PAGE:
“It’s on your flag. It’s on the highway signs. The name is all over the place. It’s really such a part of the state’s history and heritage,” Greenwald said. “And California is a pretty wildlife-friendly place a place where people can get behind this.”

Of course, it would be a gradual reintroduction. Grizzlies wouldn’t simply be airlifted to Tuolumne Meadows and left to see what happened.

It would require scientific study to make sure each location is viable, and much thought into how it would be undertaken and the public educated. But, Greenwald added, “We know a lot more about living with large predators” than we did 100 years ago when the only good predator was the one stuffed and mounted in the den.

Fears of ‘killer’ grizzly

I have encountered bears several times in my years hiking in the San Gabriel Mountains, San Bernardino Mountains and the Sierra Nevada. Most, happily, have been from a distance. And though they are dangerous if you get between them and a peanut butter and jelly sandwich, killing humans never seems to be the point of their existence.

Grizzlies, well, that’s a different story. For one thing, they can weigh as much as a small car. Forget about the claws and teeth, just getting hit by one of these can kill you. They have a reputation as man-eaters, reinforced, no doubt, by films such as “Grizzly Man,” the documentary about Timothy Treadwell, the foolhardy bear aficionado who was killed, along with his girlfriend, by a grizzly.

But it’s the periodic and, in my opinion, far too numerous, newspaper accounts of hikers killed by grizzlies that pursued their human quarry with murderous intent that trouble me the most. That could be me.

Sympathy for the predator

Dave Mattson, a grizzly bear ecologist, poked holes in my unscientific theory that, compared to our state’s familiar black bears, grizzlies are maniacal killers.

The only greater risk from grizzly bears, he said, is if you encounter a female with cubs. In fact, if you poke through Wikipedia’s lists of bear fatalities in the U.S., you’ll be struck by a definite trend: Many of the most grisly grizzly attacks were perpetrated by mother bears with cubs in attendance.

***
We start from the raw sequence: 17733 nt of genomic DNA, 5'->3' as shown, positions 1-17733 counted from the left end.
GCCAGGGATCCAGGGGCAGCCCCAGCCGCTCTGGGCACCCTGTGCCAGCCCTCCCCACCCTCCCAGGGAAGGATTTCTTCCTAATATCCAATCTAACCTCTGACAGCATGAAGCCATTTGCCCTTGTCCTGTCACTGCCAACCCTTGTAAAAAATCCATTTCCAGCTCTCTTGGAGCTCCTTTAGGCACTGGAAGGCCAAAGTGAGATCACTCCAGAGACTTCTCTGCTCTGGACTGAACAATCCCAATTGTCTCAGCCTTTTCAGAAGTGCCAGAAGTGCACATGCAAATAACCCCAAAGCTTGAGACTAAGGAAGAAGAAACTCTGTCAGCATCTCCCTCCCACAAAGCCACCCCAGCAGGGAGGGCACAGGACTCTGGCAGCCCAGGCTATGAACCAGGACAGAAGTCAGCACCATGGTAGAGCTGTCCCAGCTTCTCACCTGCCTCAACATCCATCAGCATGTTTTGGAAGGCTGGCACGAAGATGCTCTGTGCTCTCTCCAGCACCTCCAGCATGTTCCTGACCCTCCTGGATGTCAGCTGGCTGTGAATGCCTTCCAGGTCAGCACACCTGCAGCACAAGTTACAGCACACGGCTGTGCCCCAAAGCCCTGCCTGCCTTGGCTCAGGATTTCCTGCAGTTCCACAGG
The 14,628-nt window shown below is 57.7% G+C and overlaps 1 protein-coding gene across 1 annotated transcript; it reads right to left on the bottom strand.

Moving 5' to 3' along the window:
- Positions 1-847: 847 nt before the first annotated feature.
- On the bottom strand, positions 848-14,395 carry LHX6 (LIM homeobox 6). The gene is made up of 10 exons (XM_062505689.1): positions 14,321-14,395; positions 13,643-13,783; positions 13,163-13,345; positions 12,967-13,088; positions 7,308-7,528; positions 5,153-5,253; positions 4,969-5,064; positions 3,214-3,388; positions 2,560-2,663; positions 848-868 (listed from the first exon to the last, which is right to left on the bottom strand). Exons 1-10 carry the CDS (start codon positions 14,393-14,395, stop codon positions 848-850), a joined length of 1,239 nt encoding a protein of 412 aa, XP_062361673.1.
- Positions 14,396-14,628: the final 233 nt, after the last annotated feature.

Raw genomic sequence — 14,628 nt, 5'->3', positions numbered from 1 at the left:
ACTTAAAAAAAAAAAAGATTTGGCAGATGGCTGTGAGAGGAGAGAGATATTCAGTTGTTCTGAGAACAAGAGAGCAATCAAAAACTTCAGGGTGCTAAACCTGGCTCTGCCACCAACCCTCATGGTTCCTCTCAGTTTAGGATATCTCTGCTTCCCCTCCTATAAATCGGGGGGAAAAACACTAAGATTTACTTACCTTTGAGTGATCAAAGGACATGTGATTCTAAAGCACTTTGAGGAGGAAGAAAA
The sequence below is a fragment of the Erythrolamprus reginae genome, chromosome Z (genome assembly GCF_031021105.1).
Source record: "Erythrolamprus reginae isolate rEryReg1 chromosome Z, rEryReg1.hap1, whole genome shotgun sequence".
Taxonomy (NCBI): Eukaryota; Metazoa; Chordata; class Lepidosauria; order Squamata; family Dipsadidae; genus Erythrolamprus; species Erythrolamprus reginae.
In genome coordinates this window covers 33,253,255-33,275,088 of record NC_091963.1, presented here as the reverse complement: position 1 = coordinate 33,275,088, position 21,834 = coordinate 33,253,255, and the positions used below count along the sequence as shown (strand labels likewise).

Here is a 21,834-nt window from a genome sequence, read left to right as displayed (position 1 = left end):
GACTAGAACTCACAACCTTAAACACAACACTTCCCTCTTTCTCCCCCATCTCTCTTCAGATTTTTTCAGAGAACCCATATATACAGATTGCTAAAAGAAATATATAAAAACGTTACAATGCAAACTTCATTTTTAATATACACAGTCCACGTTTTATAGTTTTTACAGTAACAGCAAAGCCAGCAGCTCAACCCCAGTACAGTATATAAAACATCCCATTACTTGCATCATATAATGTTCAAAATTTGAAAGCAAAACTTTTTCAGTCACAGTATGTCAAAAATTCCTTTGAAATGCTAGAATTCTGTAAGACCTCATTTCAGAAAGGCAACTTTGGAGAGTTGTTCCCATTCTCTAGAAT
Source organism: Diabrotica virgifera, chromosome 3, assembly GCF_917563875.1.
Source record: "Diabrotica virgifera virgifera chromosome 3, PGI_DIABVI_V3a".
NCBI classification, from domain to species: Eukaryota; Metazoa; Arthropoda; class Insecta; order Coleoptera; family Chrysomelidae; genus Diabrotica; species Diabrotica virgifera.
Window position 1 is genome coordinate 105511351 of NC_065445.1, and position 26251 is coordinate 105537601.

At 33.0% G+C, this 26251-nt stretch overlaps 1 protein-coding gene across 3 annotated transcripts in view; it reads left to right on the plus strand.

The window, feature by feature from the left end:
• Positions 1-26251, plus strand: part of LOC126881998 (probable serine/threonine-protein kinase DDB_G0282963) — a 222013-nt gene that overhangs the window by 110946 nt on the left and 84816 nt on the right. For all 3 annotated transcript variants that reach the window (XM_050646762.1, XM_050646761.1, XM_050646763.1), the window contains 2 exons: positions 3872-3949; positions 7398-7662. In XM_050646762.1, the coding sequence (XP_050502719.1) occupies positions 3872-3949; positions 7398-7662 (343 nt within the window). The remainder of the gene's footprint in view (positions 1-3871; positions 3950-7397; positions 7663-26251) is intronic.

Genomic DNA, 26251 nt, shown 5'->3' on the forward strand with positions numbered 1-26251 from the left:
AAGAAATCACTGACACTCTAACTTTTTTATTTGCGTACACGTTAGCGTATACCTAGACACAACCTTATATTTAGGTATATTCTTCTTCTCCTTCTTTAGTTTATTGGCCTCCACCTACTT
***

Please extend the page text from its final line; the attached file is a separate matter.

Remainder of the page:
In the tales, hapless hikers walk into a meadow or around a bend in the trail, see the bears and abruptly leave as wildlife officials instruct, only to be pursued and mauled.

Mattson, a retired U.S. Geological Service biologist now working with the Yale School of Forestry and Environmental Studies, explained that there’s a good reason for this. Grizzlies evolved in open environments that made their cubs vulnerable, and their survival depends on aggressively defending their young. That must have been a strategy deeply ingrained into them during the era of intense human predation. It makes good bear sense to chase a hunter out of rifle range.

Black bears, by comparison, send their cubs up a tree when they feel threatened, Mattson said.

People say grizzlies are more aggressive than other bears, Mattson said. “I don’t subscribe to that. It all depends on their level of interaction of other bears and nature of interaction.”

For example, Mattson said, grizzlies that live along the coast in Alaska, and therefore in closer contact with other bears and people, are less aggressive than those who live like hermits in the interior wilderness, suggesting they are adaptable to their surroundings.

California’s other bears – the much smaller black bears – probably have more to worry about if grizzlies return than we do. Both are omnivores, and though black bears can subsist on a “lower quality diet,” they can’t compete for the good stuff with grizzlies which are about twice their size.

Mattson has spent a lot of time around the brown bears as a researcher, including near his home in Paradise Valley, Montana. He said his life has been inexpressibly enriched by his interaction with the bears. He clearly wants that for others, too.

“If we can find place of compassion for the grizzly, we benefit, because that is emblematic of a kind of change in our species,” Mattson said.

Still, I want to go on record as saying I think letting grizzly bears loose in Yosemite is a bad idea.